Love is sacrifice

When I say, “love can be manufactured,” I mean love can be built and developed through personal choice. When I refer to the “mechanics of love,” what I have in mind is that love is created and best maintained in a covenant marriage in which you and I choose to practice love no matter what.

By the way, if you’re screaming, “That’s hypocritical!” then maybe no one’s told you before that choice should be the engine of life and emotion the caboose. When we allow emotion to drive us, we typically get into trouble. However, when we make good choices, more often than not good and healthy emotions follow.

We do the right thing again and again because it’s the holy and right thing to do. We forgive because we’ve been forgiven, not because it’s easy. We love because God has loved us, not because it’s fun or convenient.

And I can promise you this: Your choice is the engine that will keep your marriage on track and take you over the mountains of adversity.

Choosing to love is not hypocritical; it’s wise and godly and the only secure path to a long and lasting marriage.

How you feel matters, but what you choose to do regardless of how you feel matters far more.

Choose well. Live well. Be well.

Love is not hypocritial

For this is the message you heard from the beginning:

We should love one another.

This is how we know what love is: Jesus Christ laid

down his life for us.

And we ought to lay down our lives for our

brothers and sisters.

Dear children, let us not love with words or speech

but with actions and in truth.

1 John 3:11, 16, 18 (NIV)


Like what you’ve read here today? Check out all five of my books on Amazon. Some of the eBook versions can be purchased for only $2.99.

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You might also be interested in my newest book for children: Pete the Prodigal Pumpkin! A Good News Halloween Story.

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12 Responses to THE MECHANICS OF LOVE (This is not as boring as it sounds.)

  1. I watch lots of folks in my generation live by the seat of their emotional pants, and have a trail of destruction behind to remember it by…and they still think it’s the “correct” way to live!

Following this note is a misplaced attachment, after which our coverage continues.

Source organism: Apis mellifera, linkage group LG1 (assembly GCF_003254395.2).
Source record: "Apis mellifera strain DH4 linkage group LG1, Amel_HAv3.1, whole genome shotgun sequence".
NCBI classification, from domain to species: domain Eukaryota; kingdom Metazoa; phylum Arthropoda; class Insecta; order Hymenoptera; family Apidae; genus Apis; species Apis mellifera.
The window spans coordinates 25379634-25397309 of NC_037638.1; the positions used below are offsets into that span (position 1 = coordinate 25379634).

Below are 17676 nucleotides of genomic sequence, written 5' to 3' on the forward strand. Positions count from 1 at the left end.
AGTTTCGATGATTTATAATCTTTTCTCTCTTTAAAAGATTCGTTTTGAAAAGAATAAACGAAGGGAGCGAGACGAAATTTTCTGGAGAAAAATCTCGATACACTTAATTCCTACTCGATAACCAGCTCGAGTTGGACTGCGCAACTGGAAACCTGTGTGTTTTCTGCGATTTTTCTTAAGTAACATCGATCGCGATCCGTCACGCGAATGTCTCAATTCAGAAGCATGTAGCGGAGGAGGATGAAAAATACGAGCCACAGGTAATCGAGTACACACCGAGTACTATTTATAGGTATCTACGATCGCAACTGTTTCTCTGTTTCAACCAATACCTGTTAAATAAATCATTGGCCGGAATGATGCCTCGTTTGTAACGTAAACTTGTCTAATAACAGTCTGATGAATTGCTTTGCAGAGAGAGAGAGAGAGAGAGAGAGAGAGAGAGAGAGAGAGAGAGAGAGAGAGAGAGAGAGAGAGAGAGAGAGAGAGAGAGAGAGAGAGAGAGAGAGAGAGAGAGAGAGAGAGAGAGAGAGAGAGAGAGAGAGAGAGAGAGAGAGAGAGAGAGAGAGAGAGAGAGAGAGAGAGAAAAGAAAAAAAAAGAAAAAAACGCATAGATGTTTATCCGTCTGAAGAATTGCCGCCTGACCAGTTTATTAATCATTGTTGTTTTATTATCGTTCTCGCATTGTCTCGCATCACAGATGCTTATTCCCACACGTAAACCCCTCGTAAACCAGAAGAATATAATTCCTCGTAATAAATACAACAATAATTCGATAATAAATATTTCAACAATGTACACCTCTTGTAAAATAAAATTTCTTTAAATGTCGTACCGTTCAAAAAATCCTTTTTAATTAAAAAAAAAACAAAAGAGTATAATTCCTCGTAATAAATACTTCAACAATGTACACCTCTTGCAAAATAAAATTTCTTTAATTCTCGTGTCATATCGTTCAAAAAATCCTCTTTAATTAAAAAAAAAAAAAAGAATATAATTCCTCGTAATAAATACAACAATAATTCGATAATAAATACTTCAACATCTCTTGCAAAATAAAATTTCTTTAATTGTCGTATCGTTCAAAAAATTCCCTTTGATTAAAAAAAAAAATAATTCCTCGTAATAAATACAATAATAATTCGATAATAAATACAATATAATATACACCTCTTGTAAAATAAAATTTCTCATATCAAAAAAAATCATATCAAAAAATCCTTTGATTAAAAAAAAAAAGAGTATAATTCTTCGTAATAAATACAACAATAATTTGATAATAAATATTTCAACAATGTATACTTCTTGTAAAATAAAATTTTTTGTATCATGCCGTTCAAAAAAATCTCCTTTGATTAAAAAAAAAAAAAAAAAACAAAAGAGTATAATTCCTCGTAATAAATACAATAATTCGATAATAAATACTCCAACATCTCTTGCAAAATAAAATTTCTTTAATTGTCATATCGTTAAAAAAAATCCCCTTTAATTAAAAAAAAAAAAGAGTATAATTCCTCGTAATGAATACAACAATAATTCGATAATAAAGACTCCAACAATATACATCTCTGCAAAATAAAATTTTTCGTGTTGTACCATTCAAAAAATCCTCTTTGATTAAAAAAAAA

• Hmmmm…I like that phrase (might have to steal it) — and yes, you’re right, too many “live by the seat of their emotional pants.” Thanks dude!

  2. Thank you for ur honest words…these are things I strive for in my own marriage…it’s VERY hard & even more so when I see my brother in law just give up..saying he does not want to stay married to his wife…he has & is engaged in bad things outside of marriage & wants to be “free” to pursue them…. I’m stunned..I am angry(but this isn’t about me) & my hurt for my sister in law… I want SO BAD to show him these articles/blogs…I want to show him my copy of your book mr & Mrs…but I don’t know if that is something I should do…, I shouldn’t put my two cents into something that is none of my business… I just can’t believe that they are divorcing because my brother in law thinks he needs to be “free”.. I just can’t believe this is a side I never EVER saw of him in the 20+ years I have been married into the family… I don’t know who this person is that says he is my brother in law…& yes, I do pray for him & his soon to be ex-wife that they find peace with Gods help…even though neither go to church….I DO understand this shouldn’t be about me..although reading back over this it sounds like it is…I’ve just never been this close to a breakup up of loved ones before… REALLY… I have no clue how to deal…I LOVE my sister in law & want to keep HER in my life & my kids lives..& shamefully have not very nice words to say about my brother in law & his selfishness but I have sat & listened with out comment when my sister in law wanted to talk…I’m just kinda glad reading minds isn’t a reality because I was not nice in my thinking about HIM..